13 things that make a great leader

Source: http://savejersey.com/wp-content/uploads/2012/02/MLK-march-pic.jpg

I’ve been thinking a lot lately about leadership lately and the qualities I admire about the great leaders I’ve read about, seen, or have worked with. Here’s what I came up with:

They inspire

Great leaders have a vision and goals and can articulate where they are going (on both a personal and business level). They have the confidence that others will own the path to getting there versus prescribing what path needs to be taken.

They are human

Great leaders are not the “I have an open door policy” types. Instead their the ones that say “hey would you like to go for lunch?” then spend it talking with you about your kids and interests versus work. They connect on a human level and they aren’t afraid to show their emotions.

They model the behaviours they want to see from others

As Stewart Butterfield said in a recent article on Medium — “every job you do has your signature on it”. Great leaders do what they commit to, and they do it right. They set an example that others can follow and model how they want others to work and interact.

They are fantastic listeners

We all have two ears and one mouth. Great leaders use their ears a lot more. They are active listeners. They use open-ended questions to understand, they paraphrase, they acknowledge feelings, and communicate through non-verbal queues. But most of all, they let other speak and be heard.

They know how to tell a story

Great leaders are inherently great storytellers. The use stories and anecdotes to communicate ideas, connect people to their vision, and to connect with people on an emotional level.

They are optimistic, but also realistic

Good leaders are optimistic — glass half full types all the way. But great leaders balance the optimism with some realism. When things aren’t going well, they aren’t afraid to say so.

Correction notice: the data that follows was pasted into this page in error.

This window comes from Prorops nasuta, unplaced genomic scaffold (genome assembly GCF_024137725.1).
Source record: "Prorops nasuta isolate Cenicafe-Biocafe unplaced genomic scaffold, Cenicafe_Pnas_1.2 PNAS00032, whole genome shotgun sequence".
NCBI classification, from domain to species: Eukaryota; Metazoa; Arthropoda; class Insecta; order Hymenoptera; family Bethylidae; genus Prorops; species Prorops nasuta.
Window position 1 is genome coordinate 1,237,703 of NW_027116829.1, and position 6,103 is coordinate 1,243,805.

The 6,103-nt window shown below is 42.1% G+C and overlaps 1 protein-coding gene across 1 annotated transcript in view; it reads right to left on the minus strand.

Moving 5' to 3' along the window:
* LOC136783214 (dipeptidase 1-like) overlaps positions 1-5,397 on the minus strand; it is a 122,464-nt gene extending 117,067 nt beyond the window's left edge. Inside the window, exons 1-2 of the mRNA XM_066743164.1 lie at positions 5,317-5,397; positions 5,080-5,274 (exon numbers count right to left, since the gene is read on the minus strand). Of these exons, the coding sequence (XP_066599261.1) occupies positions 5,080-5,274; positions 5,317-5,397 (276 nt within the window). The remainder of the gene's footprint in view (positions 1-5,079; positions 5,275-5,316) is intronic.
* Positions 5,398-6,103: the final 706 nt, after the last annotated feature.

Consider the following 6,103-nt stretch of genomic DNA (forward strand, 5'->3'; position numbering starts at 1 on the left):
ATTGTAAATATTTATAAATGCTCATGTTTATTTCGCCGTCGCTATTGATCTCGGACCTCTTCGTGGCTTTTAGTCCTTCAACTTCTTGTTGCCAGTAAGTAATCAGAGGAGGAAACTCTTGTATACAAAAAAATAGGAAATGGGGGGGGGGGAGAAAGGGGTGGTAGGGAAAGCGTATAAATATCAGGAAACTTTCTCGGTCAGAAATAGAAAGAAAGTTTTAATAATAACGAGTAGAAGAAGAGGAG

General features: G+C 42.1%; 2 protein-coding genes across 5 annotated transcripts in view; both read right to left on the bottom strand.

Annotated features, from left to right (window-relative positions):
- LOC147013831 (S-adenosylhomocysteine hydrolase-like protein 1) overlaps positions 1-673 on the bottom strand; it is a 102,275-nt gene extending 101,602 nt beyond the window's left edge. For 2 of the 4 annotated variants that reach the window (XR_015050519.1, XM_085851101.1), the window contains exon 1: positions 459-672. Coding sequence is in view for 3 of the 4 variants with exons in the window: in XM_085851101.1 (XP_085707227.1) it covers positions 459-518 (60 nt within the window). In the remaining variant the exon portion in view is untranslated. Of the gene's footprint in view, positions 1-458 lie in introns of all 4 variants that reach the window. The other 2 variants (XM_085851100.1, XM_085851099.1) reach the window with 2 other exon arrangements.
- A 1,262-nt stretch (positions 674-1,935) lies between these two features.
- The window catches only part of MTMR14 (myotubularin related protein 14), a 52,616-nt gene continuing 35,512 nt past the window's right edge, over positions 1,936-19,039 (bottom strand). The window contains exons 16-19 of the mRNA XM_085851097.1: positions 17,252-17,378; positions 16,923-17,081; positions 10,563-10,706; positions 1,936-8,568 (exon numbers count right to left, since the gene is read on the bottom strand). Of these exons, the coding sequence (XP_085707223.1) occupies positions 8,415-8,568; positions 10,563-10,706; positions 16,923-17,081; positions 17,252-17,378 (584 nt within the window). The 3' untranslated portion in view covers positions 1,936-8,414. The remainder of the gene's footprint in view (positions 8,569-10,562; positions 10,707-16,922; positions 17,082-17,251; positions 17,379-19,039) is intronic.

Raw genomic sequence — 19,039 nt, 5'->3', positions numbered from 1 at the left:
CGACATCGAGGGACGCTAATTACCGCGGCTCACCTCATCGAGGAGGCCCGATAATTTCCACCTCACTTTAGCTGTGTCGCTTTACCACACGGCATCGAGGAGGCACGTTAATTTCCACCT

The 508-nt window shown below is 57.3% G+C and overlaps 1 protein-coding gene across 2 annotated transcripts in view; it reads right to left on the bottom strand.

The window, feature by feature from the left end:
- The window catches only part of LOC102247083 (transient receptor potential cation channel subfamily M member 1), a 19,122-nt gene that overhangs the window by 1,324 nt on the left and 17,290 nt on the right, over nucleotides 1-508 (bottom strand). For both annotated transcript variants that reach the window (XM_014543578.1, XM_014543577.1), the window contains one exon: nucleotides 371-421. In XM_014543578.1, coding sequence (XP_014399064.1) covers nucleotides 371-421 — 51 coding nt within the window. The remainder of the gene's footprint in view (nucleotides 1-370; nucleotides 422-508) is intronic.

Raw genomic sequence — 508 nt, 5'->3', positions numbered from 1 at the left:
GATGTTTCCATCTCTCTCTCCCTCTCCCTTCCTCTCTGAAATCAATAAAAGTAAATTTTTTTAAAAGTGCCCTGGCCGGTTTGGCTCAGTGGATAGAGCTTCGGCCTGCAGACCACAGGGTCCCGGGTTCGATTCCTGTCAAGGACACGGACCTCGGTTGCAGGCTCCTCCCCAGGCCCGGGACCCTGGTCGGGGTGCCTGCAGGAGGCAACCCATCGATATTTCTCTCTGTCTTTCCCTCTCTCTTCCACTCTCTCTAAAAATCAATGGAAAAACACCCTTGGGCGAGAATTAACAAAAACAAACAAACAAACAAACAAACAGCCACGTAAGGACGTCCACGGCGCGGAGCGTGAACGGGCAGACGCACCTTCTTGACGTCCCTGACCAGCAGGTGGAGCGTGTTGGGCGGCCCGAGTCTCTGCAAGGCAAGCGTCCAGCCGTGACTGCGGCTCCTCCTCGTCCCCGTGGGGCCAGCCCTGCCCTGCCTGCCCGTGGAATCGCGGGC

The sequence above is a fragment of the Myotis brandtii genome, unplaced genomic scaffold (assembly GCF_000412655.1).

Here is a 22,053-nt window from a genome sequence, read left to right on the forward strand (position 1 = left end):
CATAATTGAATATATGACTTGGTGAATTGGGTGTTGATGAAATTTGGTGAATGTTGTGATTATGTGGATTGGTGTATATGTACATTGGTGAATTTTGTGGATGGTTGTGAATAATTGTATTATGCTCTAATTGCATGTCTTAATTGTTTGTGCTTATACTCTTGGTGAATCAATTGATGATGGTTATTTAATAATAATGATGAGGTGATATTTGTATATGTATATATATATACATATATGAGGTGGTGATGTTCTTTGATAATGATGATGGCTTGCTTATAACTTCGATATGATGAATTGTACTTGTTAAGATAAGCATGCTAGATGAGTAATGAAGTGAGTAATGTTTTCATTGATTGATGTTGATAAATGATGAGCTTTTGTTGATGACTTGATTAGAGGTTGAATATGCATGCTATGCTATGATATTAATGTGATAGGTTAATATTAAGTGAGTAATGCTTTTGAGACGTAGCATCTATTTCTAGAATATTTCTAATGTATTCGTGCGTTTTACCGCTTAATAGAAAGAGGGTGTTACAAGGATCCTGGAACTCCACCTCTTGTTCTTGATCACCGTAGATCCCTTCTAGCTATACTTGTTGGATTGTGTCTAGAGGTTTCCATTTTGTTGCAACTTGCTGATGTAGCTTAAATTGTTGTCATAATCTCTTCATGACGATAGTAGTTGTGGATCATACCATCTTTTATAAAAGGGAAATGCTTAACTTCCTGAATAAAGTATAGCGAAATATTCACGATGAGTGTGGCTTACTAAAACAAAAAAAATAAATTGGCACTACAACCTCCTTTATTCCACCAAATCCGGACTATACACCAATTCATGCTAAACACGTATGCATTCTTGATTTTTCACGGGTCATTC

They make decisions

If there’s one thing I’ve seen all great leaders do it’s this. They make decisions and are decisive. They don’t doddle or beat around the bush. They make the decisions necessary. They might not get to their decisions in isolation (in fact the best leaders seek input before coming to conclusions), but ultimately they decide.

They set clear expectations

Great leaders are direct and clear in their expectations. You don’t have to guess as to what they want, by when, or how. You don’t have to attempt to “figure out” what’s behind their asks, you know.

They play defence, not just offence

Great leaders work to get you the focus you need to be successful. They filter out the noise and protect their teams.

They give you “just enough rope”

Great leaders delegate and give you enough rope to hang yourself. They inherintly trust in their people and the skills they have to get the work done.

They might delegate in different ways:

  • Being direct: specifying the goals and how to achieve it, then monitoring progress
  • Helping to develop: specifying the goal, show support for risk taking and expecting mistakes
  • Dialogue: specifying the goal placing control with the delegate, then monitoring progress
  • Disengage: specifying the goal and placing control with the delegate

But ultimately they believe the best way for you to grow is by letting you try.

They have your back

Stuff will sometimes go south when you meant north. Or left when you meant right. Great leaders have your back. They roll up their sleeves and help. They look for places you might be about to hang yourself and catch you before you do. Or when they get there too late and you fail, they take the heat.

They are not afraid of tough conversations

When things aren’t going well, great leaders say something. They give feedback, describe what they are reacting to and the impacts, seek out suggestions or options to remedy problems, and are specific about what they want to see going forward.

They are gracious

Great leaders know more than anyone that a simple thank-you goes a long way. The recognize the achievements of others and are gracious.


What traits do you think make great leaders? Feel free to comment here.

One clap, two clap, three clap, forty?

By clapping more or less, you can signal to us which stories really stand out.